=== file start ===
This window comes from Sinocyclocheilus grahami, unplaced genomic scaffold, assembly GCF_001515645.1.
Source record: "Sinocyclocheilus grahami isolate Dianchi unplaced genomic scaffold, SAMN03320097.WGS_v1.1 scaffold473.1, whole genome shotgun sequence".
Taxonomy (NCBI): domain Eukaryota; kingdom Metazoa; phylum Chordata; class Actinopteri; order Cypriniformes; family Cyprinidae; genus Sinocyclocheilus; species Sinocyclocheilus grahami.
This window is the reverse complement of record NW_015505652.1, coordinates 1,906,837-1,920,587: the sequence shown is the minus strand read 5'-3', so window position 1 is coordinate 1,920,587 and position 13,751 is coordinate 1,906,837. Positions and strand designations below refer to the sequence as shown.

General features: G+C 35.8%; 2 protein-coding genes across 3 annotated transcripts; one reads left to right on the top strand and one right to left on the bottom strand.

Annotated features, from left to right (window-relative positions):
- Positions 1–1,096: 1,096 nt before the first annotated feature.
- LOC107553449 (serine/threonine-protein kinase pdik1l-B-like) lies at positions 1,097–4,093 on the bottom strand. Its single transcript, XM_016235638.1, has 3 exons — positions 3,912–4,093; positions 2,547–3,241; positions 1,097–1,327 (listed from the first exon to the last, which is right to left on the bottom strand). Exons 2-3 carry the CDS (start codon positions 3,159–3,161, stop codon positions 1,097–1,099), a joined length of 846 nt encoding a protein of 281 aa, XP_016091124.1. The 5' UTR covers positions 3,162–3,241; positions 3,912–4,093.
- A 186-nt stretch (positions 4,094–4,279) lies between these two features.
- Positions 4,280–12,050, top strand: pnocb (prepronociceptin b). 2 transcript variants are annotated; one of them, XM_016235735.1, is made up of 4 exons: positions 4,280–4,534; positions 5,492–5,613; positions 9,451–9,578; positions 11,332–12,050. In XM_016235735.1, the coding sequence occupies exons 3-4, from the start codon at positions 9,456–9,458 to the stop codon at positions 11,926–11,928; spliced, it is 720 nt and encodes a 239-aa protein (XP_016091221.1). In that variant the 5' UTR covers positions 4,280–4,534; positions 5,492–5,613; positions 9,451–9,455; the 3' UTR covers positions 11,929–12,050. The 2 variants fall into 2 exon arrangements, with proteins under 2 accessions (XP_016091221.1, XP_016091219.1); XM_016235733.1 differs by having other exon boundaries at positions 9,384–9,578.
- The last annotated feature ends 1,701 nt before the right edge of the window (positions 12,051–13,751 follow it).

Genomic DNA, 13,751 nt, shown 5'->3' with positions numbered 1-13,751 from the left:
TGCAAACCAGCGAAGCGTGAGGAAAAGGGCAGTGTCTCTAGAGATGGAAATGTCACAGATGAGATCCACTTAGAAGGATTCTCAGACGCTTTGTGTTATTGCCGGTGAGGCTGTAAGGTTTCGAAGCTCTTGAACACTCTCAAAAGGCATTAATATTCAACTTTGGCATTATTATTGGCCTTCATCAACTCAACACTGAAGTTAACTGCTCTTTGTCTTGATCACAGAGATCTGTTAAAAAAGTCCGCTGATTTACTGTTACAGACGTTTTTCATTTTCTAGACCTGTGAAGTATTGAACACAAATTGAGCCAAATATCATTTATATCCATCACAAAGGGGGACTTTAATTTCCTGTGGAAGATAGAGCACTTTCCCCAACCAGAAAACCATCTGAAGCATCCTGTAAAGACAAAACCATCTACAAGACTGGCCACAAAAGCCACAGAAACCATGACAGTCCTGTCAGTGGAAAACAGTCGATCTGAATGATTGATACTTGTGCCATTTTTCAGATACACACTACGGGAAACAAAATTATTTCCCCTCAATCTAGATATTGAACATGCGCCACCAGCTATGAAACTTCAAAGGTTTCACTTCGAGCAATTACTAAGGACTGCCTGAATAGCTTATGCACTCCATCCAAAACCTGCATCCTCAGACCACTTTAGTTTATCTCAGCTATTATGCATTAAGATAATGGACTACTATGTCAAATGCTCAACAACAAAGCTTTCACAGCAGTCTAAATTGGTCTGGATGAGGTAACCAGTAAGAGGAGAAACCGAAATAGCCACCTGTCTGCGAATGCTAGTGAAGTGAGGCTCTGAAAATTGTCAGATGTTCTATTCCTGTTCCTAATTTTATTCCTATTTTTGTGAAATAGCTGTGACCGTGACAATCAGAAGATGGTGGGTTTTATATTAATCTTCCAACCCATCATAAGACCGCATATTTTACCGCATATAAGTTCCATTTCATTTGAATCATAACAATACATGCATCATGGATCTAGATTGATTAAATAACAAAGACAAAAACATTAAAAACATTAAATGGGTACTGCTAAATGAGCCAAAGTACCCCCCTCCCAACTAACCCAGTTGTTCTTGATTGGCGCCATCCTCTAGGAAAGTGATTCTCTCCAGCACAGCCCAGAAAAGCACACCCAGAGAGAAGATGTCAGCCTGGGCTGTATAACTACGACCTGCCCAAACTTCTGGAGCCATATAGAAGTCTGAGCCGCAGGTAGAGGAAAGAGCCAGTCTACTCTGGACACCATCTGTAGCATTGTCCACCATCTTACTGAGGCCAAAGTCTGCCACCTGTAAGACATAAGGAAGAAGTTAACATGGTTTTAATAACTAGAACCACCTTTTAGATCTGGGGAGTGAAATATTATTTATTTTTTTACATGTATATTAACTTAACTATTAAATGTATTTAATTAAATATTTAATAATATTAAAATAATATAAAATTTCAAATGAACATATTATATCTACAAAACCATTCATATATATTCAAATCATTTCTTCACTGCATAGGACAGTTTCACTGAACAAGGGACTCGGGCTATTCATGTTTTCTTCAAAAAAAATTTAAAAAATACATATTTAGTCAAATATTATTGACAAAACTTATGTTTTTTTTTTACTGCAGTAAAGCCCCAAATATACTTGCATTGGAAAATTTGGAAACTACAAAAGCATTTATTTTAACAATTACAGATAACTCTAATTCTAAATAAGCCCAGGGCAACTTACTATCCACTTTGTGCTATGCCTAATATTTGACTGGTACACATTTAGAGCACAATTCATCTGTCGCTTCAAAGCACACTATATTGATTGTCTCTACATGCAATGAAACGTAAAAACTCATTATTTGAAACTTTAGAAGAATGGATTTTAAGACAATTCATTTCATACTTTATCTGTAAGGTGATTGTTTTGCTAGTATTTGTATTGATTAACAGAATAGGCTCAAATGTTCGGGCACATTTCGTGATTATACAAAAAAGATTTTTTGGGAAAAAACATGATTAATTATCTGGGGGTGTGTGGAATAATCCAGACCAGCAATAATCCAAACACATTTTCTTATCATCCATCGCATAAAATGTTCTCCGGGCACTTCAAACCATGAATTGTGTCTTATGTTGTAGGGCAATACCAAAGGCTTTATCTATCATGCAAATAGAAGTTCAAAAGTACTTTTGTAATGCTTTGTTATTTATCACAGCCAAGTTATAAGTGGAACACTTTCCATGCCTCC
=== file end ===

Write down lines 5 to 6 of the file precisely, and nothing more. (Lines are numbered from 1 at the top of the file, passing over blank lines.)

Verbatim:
General features: G+C 35.8%; 2 protein-coding genes across 3 annotated transcripts; one reads left to right on the top strand and one right to left on the bottom strand.

Annotated features, from left to right (window-relative positions):